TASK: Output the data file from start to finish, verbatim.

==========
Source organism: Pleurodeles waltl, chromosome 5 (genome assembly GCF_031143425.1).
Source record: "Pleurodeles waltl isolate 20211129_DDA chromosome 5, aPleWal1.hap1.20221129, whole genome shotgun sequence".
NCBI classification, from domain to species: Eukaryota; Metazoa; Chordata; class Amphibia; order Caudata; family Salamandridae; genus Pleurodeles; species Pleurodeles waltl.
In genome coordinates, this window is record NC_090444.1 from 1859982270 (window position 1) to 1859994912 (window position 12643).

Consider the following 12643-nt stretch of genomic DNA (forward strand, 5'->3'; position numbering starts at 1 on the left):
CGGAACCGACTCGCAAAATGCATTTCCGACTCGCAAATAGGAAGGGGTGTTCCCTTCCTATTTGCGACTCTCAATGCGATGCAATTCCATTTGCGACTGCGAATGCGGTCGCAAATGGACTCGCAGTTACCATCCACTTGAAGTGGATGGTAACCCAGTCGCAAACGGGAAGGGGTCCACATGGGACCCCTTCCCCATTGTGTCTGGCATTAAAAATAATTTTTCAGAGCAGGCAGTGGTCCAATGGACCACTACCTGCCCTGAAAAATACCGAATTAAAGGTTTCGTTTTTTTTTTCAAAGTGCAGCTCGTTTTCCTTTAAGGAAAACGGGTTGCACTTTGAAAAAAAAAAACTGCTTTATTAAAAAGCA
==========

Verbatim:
Source organism: Pleurodeles waltl, chromosome 5 (genome assembly GCF_031143425.1).
Source record: "Pleurodeles waltl isolate 20211129_DDA chromosome 5, aPleWal1.hap1.20221129, whole genome shotgun sequence".
NCBI classification, from domain to species: Eukaryota; Metazoa; Chordata; class Amphibia; order Caudata; family Salamandridae; genus Pleurodeles; species Pleurodeles waltl.
In genome coordinates, this window is record NC_090444.1 from 1859982270 (window position 1) to 1859994912 (window position 12643).

Consider the following 12643-nt stretch of genomic DNA (forward strand, 5'->3'; position numbering starts at 1 on the left):
CGGAACCGACTCGCAAAATGCATTTCCGACTCGCAAATAGGAAGGGGTGTTCCCTTCCTATTTGCGACTCTCAATGCGATGCAATTCCATTTGCGACTGCGAATGCGGTCGCAAATGGACTCGCAGTTACCATCCACTTGAAGTGGATGGTAACCCAGTCGCAAACGGGAAGGGGTCCACATGGGACCCCTTCCCCATTGTGTCTGGCATTAAAAATAATTTTTCAGAGCAGGCAGTGGTCCAATGGACCACTACCTGCCCTGAAAAATACCGAATTAAAGGTTTCGTTTTTTTTTTCAAAGTGCAGCTCGTTTTCCTTTAAGGAAAACGGGTTGCACTTTGAAAAAAAAAAACTGCTTTATTAAAAAGCA